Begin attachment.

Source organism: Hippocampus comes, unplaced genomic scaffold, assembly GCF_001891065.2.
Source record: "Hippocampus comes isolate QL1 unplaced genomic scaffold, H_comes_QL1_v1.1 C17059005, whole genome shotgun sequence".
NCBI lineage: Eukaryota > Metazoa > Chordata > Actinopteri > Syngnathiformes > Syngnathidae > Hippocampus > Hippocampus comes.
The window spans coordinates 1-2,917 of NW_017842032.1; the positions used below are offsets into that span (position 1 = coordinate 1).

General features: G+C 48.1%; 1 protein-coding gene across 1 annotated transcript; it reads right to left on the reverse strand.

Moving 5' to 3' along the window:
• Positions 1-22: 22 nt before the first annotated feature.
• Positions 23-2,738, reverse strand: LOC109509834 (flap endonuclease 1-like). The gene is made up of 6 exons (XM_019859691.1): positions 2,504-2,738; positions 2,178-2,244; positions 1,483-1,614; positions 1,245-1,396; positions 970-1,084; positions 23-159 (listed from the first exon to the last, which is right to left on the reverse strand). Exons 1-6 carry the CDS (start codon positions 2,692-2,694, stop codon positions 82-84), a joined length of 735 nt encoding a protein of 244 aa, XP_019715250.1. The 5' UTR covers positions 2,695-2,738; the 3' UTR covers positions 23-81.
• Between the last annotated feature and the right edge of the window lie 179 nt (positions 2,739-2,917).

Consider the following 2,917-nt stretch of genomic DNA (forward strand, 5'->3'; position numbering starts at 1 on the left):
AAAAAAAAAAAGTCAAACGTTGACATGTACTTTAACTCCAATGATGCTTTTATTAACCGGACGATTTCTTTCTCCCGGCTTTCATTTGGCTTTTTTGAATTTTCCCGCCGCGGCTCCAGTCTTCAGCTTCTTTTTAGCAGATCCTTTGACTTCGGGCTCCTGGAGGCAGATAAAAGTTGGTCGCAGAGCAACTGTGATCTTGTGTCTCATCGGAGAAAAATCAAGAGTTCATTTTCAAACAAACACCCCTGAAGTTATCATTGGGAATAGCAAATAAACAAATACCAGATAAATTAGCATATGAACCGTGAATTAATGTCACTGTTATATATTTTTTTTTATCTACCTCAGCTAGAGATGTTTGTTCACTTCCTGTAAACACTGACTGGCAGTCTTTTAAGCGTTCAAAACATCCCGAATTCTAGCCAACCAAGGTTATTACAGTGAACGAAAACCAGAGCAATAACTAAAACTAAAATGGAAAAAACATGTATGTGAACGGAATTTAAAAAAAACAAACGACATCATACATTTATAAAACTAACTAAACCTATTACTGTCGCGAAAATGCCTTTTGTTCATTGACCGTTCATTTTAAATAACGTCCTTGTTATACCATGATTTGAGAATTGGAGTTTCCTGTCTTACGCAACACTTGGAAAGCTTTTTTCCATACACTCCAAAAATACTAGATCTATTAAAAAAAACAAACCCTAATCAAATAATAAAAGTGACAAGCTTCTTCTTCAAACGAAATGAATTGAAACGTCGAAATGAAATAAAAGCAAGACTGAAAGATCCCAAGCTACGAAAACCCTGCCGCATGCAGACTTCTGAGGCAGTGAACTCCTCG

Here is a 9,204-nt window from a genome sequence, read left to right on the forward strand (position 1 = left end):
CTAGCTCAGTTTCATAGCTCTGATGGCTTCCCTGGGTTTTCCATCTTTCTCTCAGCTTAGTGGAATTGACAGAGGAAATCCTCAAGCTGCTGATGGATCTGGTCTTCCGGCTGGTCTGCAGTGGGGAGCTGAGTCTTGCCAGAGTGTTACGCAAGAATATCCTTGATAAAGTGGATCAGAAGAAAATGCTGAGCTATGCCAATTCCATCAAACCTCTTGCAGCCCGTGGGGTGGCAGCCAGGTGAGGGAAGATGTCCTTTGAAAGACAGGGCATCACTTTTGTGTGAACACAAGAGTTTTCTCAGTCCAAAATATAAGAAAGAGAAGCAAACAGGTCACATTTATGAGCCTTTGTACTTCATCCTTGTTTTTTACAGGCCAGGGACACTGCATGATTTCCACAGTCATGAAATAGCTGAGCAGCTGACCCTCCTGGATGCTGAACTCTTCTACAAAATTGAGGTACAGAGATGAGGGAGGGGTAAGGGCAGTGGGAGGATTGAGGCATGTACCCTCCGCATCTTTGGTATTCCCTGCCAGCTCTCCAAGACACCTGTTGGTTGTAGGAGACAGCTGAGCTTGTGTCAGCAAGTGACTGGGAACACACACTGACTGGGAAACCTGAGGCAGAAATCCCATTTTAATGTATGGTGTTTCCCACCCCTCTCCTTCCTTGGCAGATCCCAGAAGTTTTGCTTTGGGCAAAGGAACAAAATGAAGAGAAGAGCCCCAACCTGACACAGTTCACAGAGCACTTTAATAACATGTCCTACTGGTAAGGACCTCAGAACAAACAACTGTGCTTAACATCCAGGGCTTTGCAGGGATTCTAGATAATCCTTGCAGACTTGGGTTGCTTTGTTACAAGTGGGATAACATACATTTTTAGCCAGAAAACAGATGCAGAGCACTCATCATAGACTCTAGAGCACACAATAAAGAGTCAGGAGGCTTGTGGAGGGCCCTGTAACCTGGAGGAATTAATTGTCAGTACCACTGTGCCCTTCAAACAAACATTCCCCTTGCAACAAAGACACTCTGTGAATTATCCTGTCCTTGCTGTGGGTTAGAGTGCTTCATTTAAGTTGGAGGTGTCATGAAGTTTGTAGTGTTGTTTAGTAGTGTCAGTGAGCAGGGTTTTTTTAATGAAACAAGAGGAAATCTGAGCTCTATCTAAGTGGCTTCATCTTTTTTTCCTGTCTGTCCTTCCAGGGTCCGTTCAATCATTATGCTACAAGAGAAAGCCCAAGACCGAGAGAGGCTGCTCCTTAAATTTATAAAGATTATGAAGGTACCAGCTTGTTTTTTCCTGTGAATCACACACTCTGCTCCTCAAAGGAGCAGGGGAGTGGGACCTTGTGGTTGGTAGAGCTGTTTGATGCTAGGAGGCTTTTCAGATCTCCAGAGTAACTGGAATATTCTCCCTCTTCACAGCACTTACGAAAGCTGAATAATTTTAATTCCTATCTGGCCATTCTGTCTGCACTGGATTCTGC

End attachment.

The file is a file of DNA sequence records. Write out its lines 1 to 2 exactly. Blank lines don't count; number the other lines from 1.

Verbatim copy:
Source organism: Hippocampus comes, unplaced genomic scaffold, assembly GCF_001891065.2.
Source record: "Hippocampus comes isolate QL1 unplaced genomic scaffold, H_comes_QL1_v1.1 C17059005, whole genome shotgun sequence".